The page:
"Eighty percent of architecture is location,” Jasmit Singh Rangr tells me as we look out from the terrace of a house he designed in Gallatin, New York, a few hours north of Manhattan. The 48-year-old architect sounds more like an artist or a poet when he talks about his projects. This one was quite ambitious: to build three different structures––a main house, a guesthouse, and a barn––on 77 acres for a young family from the city. “You can work with what you already have in that landscape. The task is responding to what’s around you,” says the Indianborn Rangr, who grew up in London and studied architecture at Yale. He explains that just as a tree can alter its surroundings by providing shade, so can architecture change a natural environment.
The couple had vacationed at a modernist cliff-top villa in the Dominican Republic that Rangr had done for another client and were won over by the way his design created a feeling of seamlessness with the outdoors while remaining very comfortable. So when they decided to renovate their loft-like apartment in Chelsea in 2012, they brought in Rangr to help. Two years later, when they had found a plot of land in the Hudson Valley, they brought him on once again. When Rangr surveyed the property––a patchwork of rolling hills and pine forests––the first order of business was to map out where the main residence would go. After discovering three different summits on the property, Rangr found an ideal spot on one with unobstructed views of the Hudson Valley. He positioned the house to hide the unsightly industrial buildings of nearby farms––even in the winter. “So you have this house behind you as an anchor and then this vast landscape in front of you. It’s like battling the elements,” says Rangr, who designed the compound with structural engineers Robert Silman Associates.
The clients were looking to build a refuge of sorts––a country escape where they could come with their two young sons as well as friends and family; most importantly, their elderly parents. Rangr created a main structure that was essentially a pair of intersecting cedar-clad rectangles that would serve as two separate living quarters: one is for the couple and their sons, and the other can be sealed off for grandparents and other guests. “The idea was that when grandparents are staying over they don’t necessarily want to be disturbed by children waking up in the middle of the night,” says Rangr. The structure’s 6,800-square-foot size could handle two houses, but given the scale, perhaps the greatest challenge lay in making sure the space still felt intimate––especially for the wife when she was alone here with the children. She wanted to have “a visual standpoint of every angle of the house,” Rangr says, so he created a mezzanine that opens up to the second floor. The balcony railing is composed of white vertical slats that resemble an abstracted picket fence. “I didn’t want to design it horizontally, because small children have a tendency to climb up balconies,” he says.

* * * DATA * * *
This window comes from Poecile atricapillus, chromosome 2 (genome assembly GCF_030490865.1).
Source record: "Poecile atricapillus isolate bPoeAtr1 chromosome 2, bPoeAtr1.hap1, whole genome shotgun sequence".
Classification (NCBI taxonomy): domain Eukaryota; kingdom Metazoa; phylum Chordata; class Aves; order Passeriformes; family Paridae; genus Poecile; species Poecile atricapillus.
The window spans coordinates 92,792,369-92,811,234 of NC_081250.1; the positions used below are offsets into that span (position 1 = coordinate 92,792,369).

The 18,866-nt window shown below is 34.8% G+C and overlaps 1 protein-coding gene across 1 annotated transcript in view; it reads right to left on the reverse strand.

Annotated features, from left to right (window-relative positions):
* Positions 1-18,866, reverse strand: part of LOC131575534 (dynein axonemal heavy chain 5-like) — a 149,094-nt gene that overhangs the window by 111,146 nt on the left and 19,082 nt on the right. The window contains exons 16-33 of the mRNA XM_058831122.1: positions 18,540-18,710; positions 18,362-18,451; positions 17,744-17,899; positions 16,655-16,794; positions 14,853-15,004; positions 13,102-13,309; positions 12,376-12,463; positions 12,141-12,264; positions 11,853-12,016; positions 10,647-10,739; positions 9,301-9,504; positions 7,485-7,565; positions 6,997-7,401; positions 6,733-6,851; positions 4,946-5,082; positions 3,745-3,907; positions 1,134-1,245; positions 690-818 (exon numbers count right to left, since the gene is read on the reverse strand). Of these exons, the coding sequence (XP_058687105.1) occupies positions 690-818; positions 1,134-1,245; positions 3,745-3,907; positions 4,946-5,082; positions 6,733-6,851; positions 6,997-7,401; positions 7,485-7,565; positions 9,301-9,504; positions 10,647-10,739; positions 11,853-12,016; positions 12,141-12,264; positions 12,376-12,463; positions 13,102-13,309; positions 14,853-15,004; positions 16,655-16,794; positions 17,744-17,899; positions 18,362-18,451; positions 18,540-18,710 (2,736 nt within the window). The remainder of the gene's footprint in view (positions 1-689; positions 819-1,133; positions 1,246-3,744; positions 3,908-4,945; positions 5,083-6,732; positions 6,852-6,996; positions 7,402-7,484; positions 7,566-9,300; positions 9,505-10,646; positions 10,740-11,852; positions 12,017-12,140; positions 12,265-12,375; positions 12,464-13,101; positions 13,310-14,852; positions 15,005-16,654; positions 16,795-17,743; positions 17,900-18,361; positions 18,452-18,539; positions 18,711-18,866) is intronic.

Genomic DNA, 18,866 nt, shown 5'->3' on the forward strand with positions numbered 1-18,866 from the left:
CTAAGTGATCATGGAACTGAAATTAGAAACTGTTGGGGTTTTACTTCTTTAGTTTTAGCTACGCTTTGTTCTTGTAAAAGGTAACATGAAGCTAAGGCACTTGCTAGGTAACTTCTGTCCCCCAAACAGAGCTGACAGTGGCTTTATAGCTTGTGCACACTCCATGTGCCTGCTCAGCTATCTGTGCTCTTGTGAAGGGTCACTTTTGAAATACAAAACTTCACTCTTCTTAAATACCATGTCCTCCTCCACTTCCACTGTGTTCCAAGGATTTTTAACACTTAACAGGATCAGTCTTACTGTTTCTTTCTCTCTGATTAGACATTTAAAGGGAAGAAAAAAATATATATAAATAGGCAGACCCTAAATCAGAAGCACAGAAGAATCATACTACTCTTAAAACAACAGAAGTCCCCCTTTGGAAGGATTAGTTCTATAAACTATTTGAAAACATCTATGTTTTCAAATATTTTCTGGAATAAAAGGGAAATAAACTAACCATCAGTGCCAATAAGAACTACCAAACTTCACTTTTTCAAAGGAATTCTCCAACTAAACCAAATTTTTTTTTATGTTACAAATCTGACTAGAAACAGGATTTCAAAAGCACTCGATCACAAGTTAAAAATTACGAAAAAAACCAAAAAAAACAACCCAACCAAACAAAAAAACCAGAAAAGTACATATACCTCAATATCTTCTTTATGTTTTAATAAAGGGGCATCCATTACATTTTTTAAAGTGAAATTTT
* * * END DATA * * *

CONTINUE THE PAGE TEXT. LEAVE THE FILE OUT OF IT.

Another mandate was to make the house comfortable. “They wanted guests to feel like they didn’t have to be so careful around certain pieces,” says the interior designer, Bryant Keller. The house’s proportions––large, open common spaces and smaller bedrooms––allowed Keller to bring in a sense of “eclecticism.” That translated into a peach and navy color palette in the master bedroom, DeGournay wallpapers in one bathroom, and a pair of gold-and-crystal chandeliers (the same style hang in the Metropolitan Opera House) over the dining room table. “I call it ‘contemporary organic,’ ” says Keller of the style. And while the project is massive, Rangr, like Keller, says he was excited by the details. He points out a skylight that floods the master bathroom. “Skylights in small spaces make a room feel magical, heavenly,” he says. When he was designing the pool, he was inspired by a stepwell he’d visited in Mumbai that featured a series of terraced steps down to the water.